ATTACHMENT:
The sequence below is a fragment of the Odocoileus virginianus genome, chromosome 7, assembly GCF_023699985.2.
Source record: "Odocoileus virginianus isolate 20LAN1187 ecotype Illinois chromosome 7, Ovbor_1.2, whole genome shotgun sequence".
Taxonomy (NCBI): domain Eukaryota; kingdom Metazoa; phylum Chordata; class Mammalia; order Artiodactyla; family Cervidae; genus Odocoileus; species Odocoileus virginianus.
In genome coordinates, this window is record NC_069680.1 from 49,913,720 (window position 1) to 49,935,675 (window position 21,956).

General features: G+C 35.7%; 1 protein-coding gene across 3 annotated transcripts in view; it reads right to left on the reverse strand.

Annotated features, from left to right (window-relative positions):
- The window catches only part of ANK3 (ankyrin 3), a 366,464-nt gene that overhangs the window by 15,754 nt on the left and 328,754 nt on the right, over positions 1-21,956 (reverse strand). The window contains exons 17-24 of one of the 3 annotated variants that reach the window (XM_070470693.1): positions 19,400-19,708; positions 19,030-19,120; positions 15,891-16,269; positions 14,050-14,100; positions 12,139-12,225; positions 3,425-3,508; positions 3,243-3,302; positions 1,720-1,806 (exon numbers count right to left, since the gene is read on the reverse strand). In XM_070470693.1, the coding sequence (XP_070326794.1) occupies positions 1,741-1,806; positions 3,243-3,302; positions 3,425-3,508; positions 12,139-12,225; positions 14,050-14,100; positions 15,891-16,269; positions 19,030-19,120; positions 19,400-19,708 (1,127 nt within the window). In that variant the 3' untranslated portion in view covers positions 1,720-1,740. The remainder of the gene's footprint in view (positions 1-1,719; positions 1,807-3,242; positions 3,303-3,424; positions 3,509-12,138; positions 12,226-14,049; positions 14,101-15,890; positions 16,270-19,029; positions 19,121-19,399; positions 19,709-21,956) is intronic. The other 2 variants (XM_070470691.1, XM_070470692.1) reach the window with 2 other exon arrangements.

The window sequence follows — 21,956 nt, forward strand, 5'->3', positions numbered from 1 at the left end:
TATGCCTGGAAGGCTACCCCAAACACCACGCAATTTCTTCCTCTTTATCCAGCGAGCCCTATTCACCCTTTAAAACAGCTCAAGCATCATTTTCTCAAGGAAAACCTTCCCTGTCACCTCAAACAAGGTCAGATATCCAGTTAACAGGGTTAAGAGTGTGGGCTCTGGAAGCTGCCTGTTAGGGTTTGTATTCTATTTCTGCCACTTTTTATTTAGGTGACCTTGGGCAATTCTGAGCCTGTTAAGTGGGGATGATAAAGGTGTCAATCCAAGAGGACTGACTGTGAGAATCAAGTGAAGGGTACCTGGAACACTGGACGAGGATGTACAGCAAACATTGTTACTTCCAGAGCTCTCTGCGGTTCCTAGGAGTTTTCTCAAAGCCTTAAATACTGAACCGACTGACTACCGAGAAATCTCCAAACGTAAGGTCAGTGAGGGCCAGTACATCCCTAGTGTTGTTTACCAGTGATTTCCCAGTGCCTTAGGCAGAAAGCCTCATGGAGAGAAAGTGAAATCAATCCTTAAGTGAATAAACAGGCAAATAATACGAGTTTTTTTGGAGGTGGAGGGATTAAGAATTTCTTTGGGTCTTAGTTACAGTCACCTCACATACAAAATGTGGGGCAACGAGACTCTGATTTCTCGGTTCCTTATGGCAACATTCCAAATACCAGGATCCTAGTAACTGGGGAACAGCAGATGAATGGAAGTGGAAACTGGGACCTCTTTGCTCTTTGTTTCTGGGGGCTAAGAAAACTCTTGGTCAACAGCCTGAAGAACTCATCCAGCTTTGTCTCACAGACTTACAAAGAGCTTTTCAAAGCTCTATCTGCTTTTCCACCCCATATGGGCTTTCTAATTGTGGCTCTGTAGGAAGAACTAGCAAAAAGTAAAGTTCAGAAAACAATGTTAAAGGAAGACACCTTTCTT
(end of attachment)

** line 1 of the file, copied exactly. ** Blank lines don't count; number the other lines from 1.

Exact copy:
The sequence below is a fragment of the Odocoileus virginianus genome, chromosome 7, assembly GCF_023699985.2.